Have you ever had a Wake Up Call that got you wondering - How to Help a Friend In Need?
I got a wake up call this morning from a dear friend who posted the above on Facebook. As she is a frugal poster I was intrigued to see what she had written. I don't think she'll mind me sharing it with you as it made me sit up and take stock of how often I may have a friend in need around me who I might be neglecting or overlooking because they appear to have it all together or because I'm distracted with my own problems. After reading it, I wondered if she was talking about herself as she is a a strong, caring and very kind person who readily gives of herself to all her fiends and family. It made me wonder what type of friend I was and was I taking her and others for granted.
Do you know when or how to Help A Friend in Need?
In the current economic and political climate (unemployment, massive numbers of refugees fleeing political persecution and seemingly unsolvable wars) we can all suffer from compassion fatigue or just tune out to others and their problems. The barrage of unending media coverage of the world of woes can desentisize us to the pain and suffering that is all around us. We can become that friend in need, rather than be a help to a friend in need or comfort in crisis.
So how do we shake off the apathy and open our eyes to the needs of those around us? How do we show genuine care and concern without being intrusive and pushy? A difficult line to tread with those we love and those who appear unloved.
10 Tips To Help A Friend In Need.
- Listen to the other person.
Often times when we are communicating with others we focus on what we want to say when they finish speaking so we don't really hear what they are trying to communicate. Or we are thinking about something else altogether. I know I've been on the phone to a friend and I've been thinking the whole time about what I'm going to cook for dinner. I remember a classic example of this occurred one day when a group of friends got together to fund raise for a good cause. We had been hard at it for a couple of hours and were really making great progress. During the business of the day she received a phone call from another lady. I could hear my friend using hum, yeah and that's great - when the phone call was suddenly cut short. When she got off the phone she told us she had said "yeah that's great" when the caller had said her daughter had just broken her arm. Ooops - she had defiantly been distracted during that call. You can imagine how embarrassing that was for my friend and how unheard the other lady felt.
- Just be there and Observe:
Look for signs that might indicate that your friend is going through a rough patch such as being snappy, hanging out less or withdrawn.
- Discuss what matters to others for awhile.
Put your own interests on hold. People appreciate it when others clear time and space (not talking or doing anything) to enable them to open up. It demonstrates that you care about them and what they have to say matters. It's difficult for someone to disclose their troubles if you are rushing out the door as they speak.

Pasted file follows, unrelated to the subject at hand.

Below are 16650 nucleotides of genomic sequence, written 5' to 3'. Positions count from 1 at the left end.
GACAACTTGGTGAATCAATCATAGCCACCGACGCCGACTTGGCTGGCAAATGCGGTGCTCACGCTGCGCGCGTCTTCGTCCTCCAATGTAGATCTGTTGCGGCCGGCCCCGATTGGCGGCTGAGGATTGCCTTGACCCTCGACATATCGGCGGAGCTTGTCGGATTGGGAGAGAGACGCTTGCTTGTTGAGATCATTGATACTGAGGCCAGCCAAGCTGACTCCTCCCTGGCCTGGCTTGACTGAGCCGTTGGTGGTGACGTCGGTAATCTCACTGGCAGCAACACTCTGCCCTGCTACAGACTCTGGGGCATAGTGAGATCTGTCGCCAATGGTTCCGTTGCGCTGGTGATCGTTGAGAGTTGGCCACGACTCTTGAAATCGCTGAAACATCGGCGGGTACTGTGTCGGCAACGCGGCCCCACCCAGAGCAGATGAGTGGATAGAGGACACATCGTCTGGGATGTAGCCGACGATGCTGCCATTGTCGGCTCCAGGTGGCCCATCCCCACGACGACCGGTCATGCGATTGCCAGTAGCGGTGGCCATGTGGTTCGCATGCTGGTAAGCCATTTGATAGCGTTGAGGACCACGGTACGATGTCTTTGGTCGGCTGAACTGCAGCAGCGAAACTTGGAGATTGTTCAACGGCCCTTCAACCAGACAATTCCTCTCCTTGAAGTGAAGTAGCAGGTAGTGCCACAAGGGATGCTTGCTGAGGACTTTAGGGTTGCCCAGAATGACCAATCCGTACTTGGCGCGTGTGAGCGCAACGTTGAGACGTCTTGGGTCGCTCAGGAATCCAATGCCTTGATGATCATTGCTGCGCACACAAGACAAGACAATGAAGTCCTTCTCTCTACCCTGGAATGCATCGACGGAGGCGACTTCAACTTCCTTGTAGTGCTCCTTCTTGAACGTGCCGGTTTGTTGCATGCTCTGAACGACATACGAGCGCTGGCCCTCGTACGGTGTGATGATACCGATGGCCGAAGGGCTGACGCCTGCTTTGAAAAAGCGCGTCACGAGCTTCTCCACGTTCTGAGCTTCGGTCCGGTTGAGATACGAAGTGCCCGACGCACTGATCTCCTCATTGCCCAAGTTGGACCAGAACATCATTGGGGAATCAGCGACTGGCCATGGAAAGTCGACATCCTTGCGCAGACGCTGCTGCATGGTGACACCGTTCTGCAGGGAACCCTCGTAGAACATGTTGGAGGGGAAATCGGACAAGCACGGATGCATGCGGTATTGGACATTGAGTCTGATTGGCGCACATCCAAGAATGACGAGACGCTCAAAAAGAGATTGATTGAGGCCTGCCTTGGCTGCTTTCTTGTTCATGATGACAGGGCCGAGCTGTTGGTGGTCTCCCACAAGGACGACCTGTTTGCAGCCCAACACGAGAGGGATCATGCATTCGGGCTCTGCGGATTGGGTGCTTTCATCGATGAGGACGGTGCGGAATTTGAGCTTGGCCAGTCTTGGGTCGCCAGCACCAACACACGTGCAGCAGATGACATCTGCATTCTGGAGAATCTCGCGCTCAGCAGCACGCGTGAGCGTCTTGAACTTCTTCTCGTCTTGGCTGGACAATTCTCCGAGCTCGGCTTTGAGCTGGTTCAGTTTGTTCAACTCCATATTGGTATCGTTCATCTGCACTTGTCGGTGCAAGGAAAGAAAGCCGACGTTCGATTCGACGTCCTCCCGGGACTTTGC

- Encourage your friend to talk through the pain.
Watch your verbal and non verbal language. That is, use an open posture and look like you are interested in what they are saying. Use minimal encourages such as um,, yes and head nods. Remember to ask open ended questions to help your friend explore their issues in greater depth and to reflect back what you understood them to have said.
- Don't Judge:
Sometimes what is a mountain to one person is a mole hill to another. We should not be making a judgement about the validity of the problem based on our own subjective assessment of the situation. The other thing people do and I've been caught out too is to say: "that's nothing compared to what I'm going through" or " So and so also had that problem and they did..." Stay focused on your friend and the issues she/he is having right now.
- Offer suggestions if appropriate: Remember if you're offering advice to be sensitive to their needs. You are not their mother or boss so don't go ordering them about. Also as we are all different so are our responses to different situations.
- Check in regularly: Don't just hear the problem and then assume that it's all fine and dandy just because you heard about it once. Keep in touch, in person or by electronic devices, to keep abreast of how your mate is coping or if things have improved or gotten worse.
- Don't gossip:
Your friend has shared their story and pain with you not the whole world. It's their issues and up to them to discuss with others if they please. Don't assume that just because someone else appears to know about it that they know it all. Keep your mouth closed unless they are placing themselves or others safety at risk.
- Encourage your friend to seek professional help
If the issues are beyond the type of support you can offer encourage seeking professional guidance. Also if you believe that your friend is suffering from anxiety, depression or may be considering suicide then encourage therm to seek help. More information on these topics can be gained from the Beyond Blue webpage.
- Step Out of Your Comfort ZONE:
Reach out to others that you don't know, yet also need a friend's help by:
- Paying it forward
- Doing a random act of Kindness
- Sending a Card
I'd love for your ideas on helping friends when they are feeling down. What has worked for you? What has been some definite No No's?
If you'd like to learn more about Soul Sister Circles and how they can help you create lasting friendships.. just click here to get more information, or like our page on facebook and connect with Linda or Merna.